5. Dealing with Conflict
Family, Missionary, and Team conflict are listed as one of the top struggles of most missionaries, and their organizations.
Historically, missionaries struggle in close environments to work harmoniously. Many missionaries are strong passionate type A personalities born to lead. Put five visionary missionary leaders together on the same team and, well . . . one sees the probabilities. Missions Agencies share that conflict is in the top three reasons missionaries leave the field and return home.
Did you hear the one about the missionary dispute over peanut butter? It's a perfect example of veteran seasoned missionaries colliding with newer younger missionaries arriving on the field. A young missionary couple arriving on the field brought an ample supply of peanut butter. The young missionary couple loved peanut butter! Veteran missionaries from their organization believing since God called them to a place without peanut butter that the young missionaries must give up the tasty pasty spread. No one else enjoyed peanut butter. Why should they?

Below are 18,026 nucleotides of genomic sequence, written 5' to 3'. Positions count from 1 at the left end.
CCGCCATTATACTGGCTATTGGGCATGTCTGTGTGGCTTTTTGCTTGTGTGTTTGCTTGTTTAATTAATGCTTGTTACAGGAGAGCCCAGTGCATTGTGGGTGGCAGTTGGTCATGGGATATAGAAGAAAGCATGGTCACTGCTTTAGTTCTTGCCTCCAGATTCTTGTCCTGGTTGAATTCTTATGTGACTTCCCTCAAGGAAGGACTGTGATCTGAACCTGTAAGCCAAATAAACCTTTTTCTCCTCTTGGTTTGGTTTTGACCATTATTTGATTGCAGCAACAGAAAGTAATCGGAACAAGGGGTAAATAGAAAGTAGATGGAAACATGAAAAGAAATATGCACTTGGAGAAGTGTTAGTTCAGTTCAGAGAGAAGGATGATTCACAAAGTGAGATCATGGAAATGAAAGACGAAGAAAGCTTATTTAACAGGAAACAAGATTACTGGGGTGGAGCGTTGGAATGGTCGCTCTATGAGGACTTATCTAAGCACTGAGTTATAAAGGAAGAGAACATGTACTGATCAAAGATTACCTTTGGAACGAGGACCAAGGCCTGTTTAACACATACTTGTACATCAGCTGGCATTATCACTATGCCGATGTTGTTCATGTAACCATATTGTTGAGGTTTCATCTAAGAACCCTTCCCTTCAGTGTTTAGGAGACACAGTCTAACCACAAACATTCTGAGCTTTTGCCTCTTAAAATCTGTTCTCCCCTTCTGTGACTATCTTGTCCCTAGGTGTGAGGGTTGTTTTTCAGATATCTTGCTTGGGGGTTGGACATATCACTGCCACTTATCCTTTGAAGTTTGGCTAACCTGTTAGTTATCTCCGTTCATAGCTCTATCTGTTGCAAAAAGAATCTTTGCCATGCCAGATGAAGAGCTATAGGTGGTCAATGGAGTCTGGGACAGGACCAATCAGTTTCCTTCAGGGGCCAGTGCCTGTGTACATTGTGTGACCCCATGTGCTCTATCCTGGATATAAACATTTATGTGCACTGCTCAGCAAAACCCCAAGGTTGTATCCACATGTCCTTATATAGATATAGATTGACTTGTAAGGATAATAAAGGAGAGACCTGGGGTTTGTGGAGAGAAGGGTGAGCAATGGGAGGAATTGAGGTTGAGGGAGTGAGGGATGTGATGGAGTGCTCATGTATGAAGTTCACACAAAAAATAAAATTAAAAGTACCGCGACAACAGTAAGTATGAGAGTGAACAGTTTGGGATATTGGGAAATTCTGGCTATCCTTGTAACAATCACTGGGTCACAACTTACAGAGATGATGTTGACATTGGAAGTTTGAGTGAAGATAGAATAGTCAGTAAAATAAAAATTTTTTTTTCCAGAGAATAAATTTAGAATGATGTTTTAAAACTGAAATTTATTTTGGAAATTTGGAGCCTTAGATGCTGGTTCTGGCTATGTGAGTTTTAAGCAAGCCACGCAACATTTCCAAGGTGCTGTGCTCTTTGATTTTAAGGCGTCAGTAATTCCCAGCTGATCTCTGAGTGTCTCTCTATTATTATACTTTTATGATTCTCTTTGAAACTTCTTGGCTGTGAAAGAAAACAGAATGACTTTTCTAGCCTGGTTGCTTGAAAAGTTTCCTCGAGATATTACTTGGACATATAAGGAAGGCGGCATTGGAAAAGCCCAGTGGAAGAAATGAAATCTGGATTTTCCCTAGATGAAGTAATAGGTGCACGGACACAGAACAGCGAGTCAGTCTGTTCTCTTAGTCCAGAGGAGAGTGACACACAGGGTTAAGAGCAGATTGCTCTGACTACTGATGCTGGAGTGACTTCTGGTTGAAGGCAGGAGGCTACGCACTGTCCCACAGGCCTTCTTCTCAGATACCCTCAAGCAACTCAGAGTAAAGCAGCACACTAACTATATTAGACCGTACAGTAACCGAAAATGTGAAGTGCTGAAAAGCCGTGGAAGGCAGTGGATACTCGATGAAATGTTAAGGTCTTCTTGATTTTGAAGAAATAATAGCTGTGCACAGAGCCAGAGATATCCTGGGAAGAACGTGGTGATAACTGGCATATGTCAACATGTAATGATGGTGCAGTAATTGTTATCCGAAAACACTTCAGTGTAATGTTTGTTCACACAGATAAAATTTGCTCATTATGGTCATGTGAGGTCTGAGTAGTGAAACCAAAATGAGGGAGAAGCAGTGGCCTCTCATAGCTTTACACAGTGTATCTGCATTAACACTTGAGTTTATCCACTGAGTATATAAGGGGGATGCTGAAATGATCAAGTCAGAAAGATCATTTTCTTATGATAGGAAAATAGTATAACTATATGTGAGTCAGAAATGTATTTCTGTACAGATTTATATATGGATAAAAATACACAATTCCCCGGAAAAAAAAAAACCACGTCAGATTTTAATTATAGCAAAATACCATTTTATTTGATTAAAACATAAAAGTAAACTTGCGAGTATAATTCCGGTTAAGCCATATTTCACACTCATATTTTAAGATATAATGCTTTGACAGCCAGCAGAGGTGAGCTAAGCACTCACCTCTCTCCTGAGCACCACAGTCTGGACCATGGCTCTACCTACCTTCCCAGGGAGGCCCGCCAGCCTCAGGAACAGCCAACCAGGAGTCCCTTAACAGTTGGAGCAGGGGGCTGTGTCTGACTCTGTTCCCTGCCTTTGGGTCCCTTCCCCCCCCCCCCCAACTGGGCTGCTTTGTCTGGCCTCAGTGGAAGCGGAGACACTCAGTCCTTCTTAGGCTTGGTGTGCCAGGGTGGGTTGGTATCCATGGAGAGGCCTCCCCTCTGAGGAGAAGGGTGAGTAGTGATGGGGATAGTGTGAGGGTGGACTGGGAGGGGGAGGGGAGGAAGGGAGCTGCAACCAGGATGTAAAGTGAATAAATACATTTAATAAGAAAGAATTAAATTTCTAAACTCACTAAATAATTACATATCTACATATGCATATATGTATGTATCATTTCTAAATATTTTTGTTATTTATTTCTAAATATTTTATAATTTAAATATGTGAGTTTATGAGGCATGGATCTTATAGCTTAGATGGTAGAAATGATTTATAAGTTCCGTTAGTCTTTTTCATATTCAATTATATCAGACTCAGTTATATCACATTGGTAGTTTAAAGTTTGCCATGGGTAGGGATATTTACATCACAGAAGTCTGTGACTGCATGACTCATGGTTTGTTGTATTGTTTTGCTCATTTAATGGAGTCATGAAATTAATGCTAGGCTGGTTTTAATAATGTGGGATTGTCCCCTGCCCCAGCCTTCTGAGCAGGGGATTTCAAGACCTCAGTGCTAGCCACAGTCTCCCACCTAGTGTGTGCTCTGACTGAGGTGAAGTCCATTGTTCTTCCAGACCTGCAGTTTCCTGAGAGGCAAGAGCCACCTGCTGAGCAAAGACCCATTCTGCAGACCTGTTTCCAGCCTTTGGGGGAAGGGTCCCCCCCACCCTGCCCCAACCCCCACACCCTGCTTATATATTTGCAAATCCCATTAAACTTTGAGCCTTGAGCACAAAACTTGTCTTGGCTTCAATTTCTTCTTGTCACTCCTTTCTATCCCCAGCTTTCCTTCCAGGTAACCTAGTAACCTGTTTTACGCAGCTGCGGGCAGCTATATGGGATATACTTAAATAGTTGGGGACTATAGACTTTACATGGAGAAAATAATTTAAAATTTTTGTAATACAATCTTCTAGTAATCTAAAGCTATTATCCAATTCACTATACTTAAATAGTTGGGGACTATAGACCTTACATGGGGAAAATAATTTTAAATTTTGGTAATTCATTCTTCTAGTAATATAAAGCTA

Over a period of time, the peanut butter issue intensified to such a degree that the younger family resigned returning to the United States. Older and younger missionaries collide all the time. Every missionary team we minister to sees this challenge.
The Apostle Paul wrote for one's whole spirit, soul, and body to be complete and blameless. Pray that it may be so with each and every one of us; especially our missionaries.
Just My Thoughts,
Don was born in North Minneapolis, Minnesota. Having served twenty-two years in South Africa as missionaries with his wife Kathy, and eight years pastoring in the United States, he shares unique perspectives about life, family, relationships, and ministry.